Posts Tagged ‘ Causal Inference ’

One-day workshop on causal inference (NYC, Sat. 16 July)

July 15, 2016
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James Savage is teaching a one-day workshop on causal inference this coming Saturday (16 July) in New York using RStanArm. Here’s a link to the details: One-day workshop on causal inference Here’s the course outline: How do prices affect sales? What is the uplift from a marketing decision? By how much will studying for an […] The post One-day workshop on causal inference (NYC, Sat. 16 July) appeared first on…

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About that claim that police are less likely to shoot blacks than whites

July 14, 2016
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About that claim that police are less likely to shoot blacks than whites

Josh Miller writes: Did you see this splashy NYT headline, “Surprising New Evidence Shows Bias in Police Use of Force but Not in Shootings”? It’s actually looks like a cool study overall, with granular data, and a ton of leg work, and rich set of results that extend beyond the attention grabbing headline that is […] The post About that claim that police are less likely to shoot blacks than…

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Causal and predictive inference in policy research

July 9, 2016
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Todd Rogers pointed me to a paper by Jon Kleinberg, Jens Ludwig, Sendhil Mullainathan, and Ziad Obermeyer that begins: Empirical policy research often focuses on causal inference. Since policy choices seem to depend on understanding the counterfactual—what happens with and without a policy—this tight link of causality and policy seems natural. While this link holds […] The post Causal and predictive inference in policy research appeared first on Statistical Modeling,…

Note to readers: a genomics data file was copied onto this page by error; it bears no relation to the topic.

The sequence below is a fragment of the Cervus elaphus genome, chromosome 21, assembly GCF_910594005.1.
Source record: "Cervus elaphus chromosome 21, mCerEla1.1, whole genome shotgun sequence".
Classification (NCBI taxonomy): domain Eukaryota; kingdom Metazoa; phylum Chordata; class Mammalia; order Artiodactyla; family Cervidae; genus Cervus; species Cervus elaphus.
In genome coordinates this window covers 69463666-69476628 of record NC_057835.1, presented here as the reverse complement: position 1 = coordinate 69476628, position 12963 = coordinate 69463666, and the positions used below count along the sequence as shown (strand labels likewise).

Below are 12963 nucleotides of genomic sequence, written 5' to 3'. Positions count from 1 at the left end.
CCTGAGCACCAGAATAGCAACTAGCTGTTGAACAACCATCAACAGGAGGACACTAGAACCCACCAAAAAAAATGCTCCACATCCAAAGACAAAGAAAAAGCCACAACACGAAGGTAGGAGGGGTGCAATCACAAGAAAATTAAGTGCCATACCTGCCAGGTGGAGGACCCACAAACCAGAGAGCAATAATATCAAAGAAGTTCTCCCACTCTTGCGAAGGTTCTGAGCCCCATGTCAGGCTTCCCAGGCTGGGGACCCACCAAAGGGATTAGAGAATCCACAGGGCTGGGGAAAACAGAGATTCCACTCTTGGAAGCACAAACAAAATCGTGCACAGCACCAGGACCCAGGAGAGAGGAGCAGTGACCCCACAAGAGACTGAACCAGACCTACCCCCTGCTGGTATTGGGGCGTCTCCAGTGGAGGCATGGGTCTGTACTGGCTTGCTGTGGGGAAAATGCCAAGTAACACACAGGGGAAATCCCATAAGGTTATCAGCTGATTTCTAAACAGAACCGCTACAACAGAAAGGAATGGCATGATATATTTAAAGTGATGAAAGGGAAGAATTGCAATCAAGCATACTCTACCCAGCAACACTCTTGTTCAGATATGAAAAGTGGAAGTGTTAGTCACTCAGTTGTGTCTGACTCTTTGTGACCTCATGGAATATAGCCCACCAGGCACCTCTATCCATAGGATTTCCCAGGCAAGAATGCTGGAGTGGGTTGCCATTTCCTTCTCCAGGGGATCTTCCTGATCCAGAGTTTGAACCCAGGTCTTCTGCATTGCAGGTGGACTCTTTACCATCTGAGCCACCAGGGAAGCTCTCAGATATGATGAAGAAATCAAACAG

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Causal mediation

July 7, 2016
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Causal mediation

Judea Pearl points me to this discussion with Kosuke Imai at a conference on causal mediation. I continue to think that the most useful way to think about mediation is in terms of a joint or multivariate outcome, and I continue to think that if we want to understand mediation, we need to think about […] The post Causal mediation appeared first on Statistical Modeling, Causal Inference, and Social Science.

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My week at ISBA

June 17, 2016
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I've spent the last few days in beautiful Sardinia for the ISBA world conference. The place is outstanding, really beautiful, although it's kind of weird that there is no real town along the cost for miles and miles. Leaving Cagliari and driving for ov...

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When doing causal inference, define your treatment decision and then consider the consequences that flow from it